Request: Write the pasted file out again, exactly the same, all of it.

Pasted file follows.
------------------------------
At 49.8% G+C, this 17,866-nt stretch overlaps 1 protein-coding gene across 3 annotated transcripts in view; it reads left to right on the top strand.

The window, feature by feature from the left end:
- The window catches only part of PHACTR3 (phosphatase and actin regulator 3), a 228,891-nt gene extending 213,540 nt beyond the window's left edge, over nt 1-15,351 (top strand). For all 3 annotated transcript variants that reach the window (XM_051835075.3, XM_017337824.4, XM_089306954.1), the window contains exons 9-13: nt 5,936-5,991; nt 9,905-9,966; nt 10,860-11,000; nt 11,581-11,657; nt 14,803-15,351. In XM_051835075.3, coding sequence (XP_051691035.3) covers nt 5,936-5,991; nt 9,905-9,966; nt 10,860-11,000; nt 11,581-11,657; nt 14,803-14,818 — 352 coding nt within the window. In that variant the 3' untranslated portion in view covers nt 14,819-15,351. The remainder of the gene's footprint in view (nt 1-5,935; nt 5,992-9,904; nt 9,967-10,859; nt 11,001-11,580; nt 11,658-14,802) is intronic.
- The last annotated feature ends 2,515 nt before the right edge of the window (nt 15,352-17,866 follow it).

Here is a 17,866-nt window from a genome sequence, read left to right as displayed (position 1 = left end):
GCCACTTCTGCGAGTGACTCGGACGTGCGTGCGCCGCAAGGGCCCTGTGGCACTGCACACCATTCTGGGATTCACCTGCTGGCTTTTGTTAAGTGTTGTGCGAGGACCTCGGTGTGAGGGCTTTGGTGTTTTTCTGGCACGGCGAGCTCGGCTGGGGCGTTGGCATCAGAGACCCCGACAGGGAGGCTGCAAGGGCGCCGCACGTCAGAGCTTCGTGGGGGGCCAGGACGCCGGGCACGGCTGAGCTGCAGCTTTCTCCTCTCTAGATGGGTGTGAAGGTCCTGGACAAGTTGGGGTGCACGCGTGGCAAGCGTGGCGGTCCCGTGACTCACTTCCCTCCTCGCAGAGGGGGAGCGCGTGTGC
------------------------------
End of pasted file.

At 49.8% G+C, this 17,866-nt stretch overlaps 1 protein-coding gene across 3 annotated transcripts in view; it reads left to right on the top strand.

The window, feature by feature from the left end:
- The window catches only part of PHACTR3 (phosphatase and actin regulator 3), a 228,891-nt gene extending 213,540 nt beyond the window's left edge, over nt 1-15,351 (top strand). For all 3 annotated transcript variants that reach the window (XM_051835075.3, XM_017337824.4, XM_089306954.1), the window contains exons 9-13: nt 5,936-5,991; nt 9,905-9,966; nt 10,860-11,000; nt 11,581-11,657; nt 14,803-15,351. In XM_051835075.3, coding sequence (XP_051691035.3) covers nt 5,936-5,991; nt 9,905-9,966; nt 10,860-11,000; nt 11,581-11,657; nt 14,803-14,818 — 352 coding nt within the window. In that variant the 3' untranslated portion in view covers nt 14,819-15,351. The remainder of the gene's footprint in view (nt 1-5,935; nt 5,992-9,904; nt 9,967-10,859; nt 11,001-11,580; nt 11,658-14,802) is intronic.
- The last annotated feature ends 2,515 nt before the right edge of the window (nt 15,352-17,866 follow it).

Here is a 17,866-nt window from a genome sequence, read left to right as displayed (position 1 = left end):
GCCACTTCTGCGAGTGACTCGGACGTGCGTGCGCCGCAAGGGCCCTGTGGCACTGCACACCATTCTGGGATTCACCTGCTGGCTTTTGTTAAGTGTTGTGCGAGGACCTCGGTGTGAGGGCTTTGGTGTTTTTCTGGCACGGCGAGCTCGGCTGGGGCGTTGGCATCAGAGACCCCGACAGGGAGGCTGCAAGGGCGCCGCACGTCAGAGCTTCGTGGGGGGCCAGGACGCCGGGCACGGCTGAGCTGCAGCTTTCTCCTCTCTAGATGGGTGTGAAGGTCCTGGACAAGTTGGGGTGCACGCGTGGCAAGCGTGGCGGTCCCGTGACTCACTTCCCTCCTCGCAGAGGGGGAGCGCGTGTGC